Four British Christians who claim they lost their jobs as a result of discrimination against their beliefs are taking their cases to the European Court of Human Rights.
They include an airline worker stopped from wearing a cross and a registrar who did not want to marry gay couples.
All four lost separate employment tribunals relating to their beliefs.Their cases are being heard together at the court in Strasbourg.
The claimants are:
Nadia Eweida, a Pentecostal Christian from Twickenham, south-west London, who was sent home by her employer British Airways in 2006 after refusing to remove a necklace with a cross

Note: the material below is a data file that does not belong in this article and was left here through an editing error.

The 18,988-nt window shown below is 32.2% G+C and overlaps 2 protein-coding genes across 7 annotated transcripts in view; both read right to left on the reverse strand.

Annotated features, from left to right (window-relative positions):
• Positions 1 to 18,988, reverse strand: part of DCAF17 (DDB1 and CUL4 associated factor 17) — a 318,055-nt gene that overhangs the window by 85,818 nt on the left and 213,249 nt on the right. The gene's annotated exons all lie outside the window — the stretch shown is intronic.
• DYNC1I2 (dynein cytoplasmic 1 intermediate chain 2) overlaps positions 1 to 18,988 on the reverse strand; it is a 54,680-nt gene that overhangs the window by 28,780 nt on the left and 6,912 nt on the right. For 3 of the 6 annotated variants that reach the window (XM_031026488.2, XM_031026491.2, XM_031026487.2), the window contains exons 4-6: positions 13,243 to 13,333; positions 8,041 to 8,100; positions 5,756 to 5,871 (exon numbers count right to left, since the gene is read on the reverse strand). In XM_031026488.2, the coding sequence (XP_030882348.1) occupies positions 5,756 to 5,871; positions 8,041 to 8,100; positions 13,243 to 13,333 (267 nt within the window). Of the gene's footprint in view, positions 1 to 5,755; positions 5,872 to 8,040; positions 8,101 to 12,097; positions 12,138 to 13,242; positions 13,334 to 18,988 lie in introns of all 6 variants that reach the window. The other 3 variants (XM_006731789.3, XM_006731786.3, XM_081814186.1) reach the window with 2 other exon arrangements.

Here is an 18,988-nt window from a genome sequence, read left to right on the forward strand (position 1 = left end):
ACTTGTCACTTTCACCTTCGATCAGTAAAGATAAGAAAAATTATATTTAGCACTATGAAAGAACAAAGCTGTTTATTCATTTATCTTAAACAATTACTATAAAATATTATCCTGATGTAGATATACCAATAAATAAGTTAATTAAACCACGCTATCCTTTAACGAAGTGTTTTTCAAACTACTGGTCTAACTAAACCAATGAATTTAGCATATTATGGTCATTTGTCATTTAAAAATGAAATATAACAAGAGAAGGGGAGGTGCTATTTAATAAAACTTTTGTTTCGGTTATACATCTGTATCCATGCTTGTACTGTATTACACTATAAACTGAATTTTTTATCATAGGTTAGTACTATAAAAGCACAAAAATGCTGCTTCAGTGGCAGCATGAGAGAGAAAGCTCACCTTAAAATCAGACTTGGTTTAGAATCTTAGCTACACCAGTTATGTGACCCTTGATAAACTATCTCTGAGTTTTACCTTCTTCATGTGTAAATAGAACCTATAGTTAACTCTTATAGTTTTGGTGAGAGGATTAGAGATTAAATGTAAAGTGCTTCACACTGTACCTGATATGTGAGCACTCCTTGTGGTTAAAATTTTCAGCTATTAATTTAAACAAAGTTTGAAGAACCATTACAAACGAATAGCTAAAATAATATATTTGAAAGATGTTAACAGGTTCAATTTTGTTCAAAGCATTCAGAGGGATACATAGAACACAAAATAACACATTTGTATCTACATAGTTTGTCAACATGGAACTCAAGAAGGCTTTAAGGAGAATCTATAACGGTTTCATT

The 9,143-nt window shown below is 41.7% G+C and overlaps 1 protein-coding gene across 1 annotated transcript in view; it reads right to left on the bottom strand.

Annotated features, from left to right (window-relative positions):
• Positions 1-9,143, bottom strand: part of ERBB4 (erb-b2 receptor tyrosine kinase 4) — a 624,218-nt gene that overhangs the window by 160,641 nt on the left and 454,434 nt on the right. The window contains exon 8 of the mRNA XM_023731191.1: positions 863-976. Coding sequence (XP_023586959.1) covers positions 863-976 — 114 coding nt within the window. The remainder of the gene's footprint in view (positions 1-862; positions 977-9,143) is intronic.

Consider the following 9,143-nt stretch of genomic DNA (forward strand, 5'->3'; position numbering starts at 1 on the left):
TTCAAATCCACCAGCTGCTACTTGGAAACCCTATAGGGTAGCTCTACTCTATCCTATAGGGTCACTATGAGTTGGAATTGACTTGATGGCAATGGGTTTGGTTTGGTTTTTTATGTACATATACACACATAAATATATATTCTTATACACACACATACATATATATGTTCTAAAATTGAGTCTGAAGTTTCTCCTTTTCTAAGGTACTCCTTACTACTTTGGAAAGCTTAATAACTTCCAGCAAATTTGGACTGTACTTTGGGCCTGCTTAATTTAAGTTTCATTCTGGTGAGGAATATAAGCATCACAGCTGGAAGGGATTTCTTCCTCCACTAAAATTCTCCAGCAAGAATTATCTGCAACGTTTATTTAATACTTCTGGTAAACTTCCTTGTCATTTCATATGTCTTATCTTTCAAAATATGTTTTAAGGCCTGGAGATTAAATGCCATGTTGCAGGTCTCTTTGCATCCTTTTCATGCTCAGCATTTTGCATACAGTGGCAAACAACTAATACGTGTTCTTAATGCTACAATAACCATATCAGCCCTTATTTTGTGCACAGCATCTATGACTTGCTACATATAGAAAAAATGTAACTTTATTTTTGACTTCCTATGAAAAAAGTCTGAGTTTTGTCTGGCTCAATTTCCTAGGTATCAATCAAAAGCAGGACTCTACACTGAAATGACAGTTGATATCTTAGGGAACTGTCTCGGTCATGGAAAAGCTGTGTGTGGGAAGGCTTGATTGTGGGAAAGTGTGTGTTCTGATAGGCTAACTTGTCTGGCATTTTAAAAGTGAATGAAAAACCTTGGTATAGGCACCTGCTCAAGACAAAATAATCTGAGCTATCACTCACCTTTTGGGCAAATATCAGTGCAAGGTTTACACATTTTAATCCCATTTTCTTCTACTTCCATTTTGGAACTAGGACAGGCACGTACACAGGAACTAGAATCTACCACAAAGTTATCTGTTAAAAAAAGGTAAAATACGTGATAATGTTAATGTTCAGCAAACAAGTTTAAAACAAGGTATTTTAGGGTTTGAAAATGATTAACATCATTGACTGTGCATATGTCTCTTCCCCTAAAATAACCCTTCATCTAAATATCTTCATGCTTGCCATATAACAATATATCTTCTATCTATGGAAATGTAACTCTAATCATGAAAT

Nurse Shirley Chaplin, of Devon, who was moved to a desk job by Royal Devon and Exeter NHS Trust Hospital for similar reasons
Gary McFarlane, a Bristol relationship counsellor, who was sacked by Relate after saying on a training course he might have had a conscientious objection to giving sex therapy advice to gay couples
Registrar Lilian Ladele, who was disciplined after she refused to conduct same-sex civil partnership ceremonies in north London
The National Secular Society said a court ruling in their favour would undermine equality law in Britain.